Here she comes. Hunched back and small, she makes shabby bags for tourists. The locals know better than to buy cheap sachets good to carry virtually nothing, which seems to be exactly what tourists like. So she chases any foreign-looking face. She asks a ridiculous price for a bag, then lowers it, throws in another bag for the same price, three bags, okay, okay, five bags for the same price. But the tourists are stingy today and they pass her by like she is a pocket of air. She changes the price, 50% off, throws more bags into the deal, nothing. Japanese tourists, Australians, British, Koreans, anyone with a different skin color could put some food on her table tonight. Anyone. Damn tourists aren't buying, though.
There she is. Leathery skin from decades of working around the kiln, decades of staring hard at the fire, each flame an unreliable friend. There she is, squatted over the dirt floor, oven to spot, spot to oven, back and forth until the miniature vases are arranged in exactly the way that appeals to the foreign eye. The cartilage on her knees is long gone after years of squatting, the constant contact with the heat has dried up her eyes, and the wrinkles on her neck look like stab marks. If she could just sell twenty of these useless, beautiful little clay things, she could buy some bread. Then again, the damn tourists aren't buying today.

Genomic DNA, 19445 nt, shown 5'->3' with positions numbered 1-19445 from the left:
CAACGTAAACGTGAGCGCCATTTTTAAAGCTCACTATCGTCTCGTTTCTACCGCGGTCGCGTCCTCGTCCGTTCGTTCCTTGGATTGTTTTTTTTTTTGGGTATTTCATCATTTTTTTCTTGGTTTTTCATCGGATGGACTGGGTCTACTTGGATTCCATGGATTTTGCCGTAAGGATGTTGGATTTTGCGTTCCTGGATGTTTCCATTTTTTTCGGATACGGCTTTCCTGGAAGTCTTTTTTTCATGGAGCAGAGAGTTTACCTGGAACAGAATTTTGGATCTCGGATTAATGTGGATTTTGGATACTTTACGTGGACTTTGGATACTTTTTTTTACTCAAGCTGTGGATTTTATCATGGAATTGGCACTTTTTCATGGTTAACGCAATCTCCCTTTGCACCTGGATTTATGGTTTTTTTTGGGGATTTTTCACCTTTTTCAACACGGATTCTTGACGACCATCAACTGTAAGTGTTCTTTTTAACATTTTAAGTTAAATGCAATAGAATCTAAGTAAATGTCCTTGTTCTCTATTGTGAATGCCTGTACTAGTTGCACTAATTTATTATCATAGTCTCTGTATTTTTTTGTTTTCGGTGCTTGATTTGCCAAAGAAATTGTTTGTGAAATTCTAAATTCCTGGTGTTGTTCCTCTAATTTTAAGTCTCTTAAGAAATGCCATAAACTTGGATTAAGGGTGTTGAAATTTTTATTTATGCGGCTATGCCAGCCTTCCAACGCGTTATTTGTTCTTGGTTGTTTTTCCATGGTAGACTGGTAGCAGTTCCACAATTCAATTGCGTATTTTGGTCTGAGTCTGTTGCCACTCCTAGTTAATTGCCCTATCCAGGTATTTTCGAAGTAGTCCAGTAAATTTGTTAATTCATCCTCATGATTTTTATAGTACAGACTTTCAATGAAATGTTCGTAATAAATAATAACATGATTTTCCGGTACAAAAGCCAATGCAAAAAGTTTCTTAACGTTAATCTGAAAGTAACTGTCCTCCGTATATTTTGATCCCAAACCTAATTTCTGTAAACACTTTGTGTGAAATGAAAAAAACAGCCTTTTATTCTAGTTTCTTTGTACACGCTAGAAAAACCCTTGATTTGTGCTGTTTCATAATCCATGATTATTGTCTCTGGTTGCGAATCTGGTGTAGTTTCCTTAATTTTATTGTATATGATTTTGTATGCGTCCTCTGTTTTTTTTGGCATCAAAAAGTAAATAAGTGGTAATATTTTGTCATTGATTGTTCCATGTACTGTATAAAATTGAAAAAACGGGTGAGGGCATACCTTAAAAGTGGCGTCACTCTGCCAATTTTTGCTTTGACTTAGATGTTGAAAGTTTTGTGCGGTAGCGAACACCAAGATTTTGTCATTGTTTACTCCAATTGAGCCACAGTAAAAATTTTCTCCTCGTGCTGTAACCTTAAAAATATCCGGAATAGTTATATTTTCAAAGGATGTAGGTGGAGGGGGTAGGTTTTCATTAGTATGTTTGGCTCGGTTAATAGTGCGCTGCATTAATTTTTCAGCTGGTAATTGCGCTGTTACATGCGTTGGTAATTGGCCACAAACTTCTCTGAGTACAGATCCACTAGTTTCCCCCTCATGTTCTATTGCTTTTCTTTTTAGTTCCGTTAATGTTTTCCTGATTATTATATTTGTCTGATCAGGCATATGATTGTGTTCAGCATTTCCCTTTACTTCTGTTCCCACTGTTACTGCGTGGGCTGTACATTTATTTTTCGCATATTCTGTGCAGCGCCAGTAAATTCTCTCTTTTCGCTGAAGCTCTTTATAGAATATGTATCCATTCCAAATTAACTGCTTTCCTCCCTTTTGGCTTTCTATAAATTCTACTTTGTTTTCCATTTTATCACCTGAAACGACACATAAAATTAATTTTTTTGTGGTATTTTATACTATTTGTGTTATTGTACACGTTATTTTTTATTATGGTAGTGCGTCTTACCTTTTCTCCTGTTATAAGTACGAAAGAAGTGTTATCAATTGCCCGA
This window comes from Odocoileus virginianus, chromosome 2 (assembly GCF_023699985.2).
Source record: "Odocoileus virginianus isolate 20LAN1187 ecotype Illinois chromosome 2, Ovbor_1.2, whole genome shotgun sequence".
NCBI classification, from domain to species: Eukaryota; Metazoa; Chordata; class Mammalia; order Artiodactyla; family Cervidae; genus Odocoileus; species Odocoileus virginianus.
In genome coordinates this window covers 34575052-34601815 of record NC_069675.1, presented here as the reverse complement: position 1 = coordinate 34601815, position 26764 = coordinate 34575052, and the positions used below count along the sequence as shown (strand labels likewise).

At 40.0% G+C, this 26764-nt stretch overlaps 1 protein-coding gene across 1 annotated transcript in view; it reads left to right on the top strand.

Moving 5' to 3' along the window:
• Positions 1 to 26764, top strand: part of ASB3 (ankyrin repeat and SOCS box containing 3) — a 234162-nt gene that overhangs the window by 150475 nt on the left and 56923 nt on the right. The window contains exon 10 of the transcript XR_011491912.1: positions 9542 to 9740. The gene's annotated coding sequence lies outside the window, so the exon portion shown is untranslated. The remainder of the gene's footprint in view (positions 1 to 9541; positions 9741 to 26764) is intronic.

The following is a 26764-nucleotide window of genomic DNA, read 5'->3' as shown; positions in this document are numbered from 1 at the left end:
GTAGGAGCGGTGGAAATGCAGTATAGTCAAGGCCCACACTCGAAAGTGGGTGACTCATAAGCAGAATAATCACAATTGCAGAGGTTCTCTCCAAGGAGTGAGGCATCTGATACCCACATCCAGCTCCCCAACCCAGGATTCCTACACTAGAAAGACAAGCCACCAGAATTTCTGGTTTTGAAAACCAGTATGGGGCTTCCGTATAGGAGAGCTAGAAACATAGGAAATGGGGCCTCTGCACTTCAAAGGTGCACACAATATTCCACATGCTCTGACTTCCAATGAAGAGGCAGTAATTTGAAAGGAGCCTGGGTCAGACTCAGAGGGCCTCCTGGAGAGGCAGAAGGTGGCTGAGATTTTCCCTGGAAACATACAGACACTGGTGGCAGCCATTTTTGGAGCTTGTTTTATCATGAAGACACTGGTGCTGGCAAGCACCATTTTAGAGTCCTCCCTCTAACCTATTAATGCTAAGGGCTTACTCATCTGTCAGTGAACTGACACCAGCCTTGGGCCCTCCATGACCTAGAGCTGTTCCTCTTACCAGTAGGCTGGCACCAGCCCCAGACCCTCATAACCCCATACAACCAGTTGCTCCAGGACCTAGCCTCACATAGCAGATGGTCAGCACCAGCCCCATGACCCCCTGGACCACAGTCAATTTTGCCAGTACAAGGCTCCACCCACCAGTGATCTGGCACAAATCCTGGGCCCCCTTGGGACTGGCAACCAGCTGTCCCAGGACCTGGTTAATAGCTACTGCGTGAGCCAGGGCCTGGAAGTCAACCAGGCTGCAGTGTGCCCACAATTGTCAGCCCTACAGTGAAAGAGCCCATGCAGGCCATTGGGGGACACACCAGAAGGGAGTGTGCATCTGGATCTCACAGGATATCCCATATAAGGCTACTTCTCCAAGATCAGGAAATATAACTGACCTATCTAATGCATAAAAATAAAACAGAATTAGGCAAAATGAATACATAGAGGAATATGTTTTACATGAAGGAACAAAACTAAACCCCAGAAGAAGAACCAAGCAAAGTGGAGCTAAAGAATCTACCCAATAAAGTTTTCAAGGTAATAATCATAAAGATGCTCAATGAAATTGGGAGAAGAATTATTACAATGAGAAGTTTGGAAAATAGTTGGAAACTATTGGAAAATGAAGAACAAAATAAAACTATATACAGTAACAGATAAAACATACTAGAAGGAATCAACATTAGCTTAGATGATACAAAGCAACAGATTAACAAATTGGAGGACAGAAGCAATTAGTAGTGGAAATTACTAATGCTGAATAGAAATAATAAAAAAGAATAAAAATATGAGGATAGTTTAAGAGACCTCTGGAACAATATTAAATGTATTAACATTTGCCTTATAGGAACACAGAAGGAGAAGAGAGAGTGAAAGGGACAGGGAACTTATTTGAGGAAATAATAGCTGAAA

Look at her. She hauls her sewing machine for blocks under the sun, finds an unclaimed spot on a little plaza in Kathmandu, and waits for someone in need of alterations. She knows it’s crazy because the sari makers are excellent in Nepal, and, truth be told, nobody needs their clothes adjusted nowadays. And who would hire a street seamstress anyway? But she has no option. That’s what she does, that’s her skill, to put things together, to mend and to alter, to make things fit.
Sometimes she just shakes her head and laughs at the absurdity of her mission.
Her job is to fetch water from the public fountains, the rivers, the ghats. Gathering water is a woman’s job. The metallic containers are extensions of their own vessel bodies. A vessel within a vessel. A woman made of bones, tissue and water, fetching water. All day long.
In Tibetan Buddhism, the mandalas--those symbols of the universe in the form of a circle enclosing a square--are made out of colorful grains of sand, painstakingly aligned, combined and designed according to intricate religious patterns. They take weeks, sometimes months to be finished....then, they are destroyed, the artistic epitome of impermanence. The mandalas are also drawn. Free-hand, no tools used other than her hands, her eyes and her devotion; the assurance that those who devote their lives to replicate the universe with their backs hunched over a canvas are a step closer to ending the cycle of reincarnation.
And so it goes.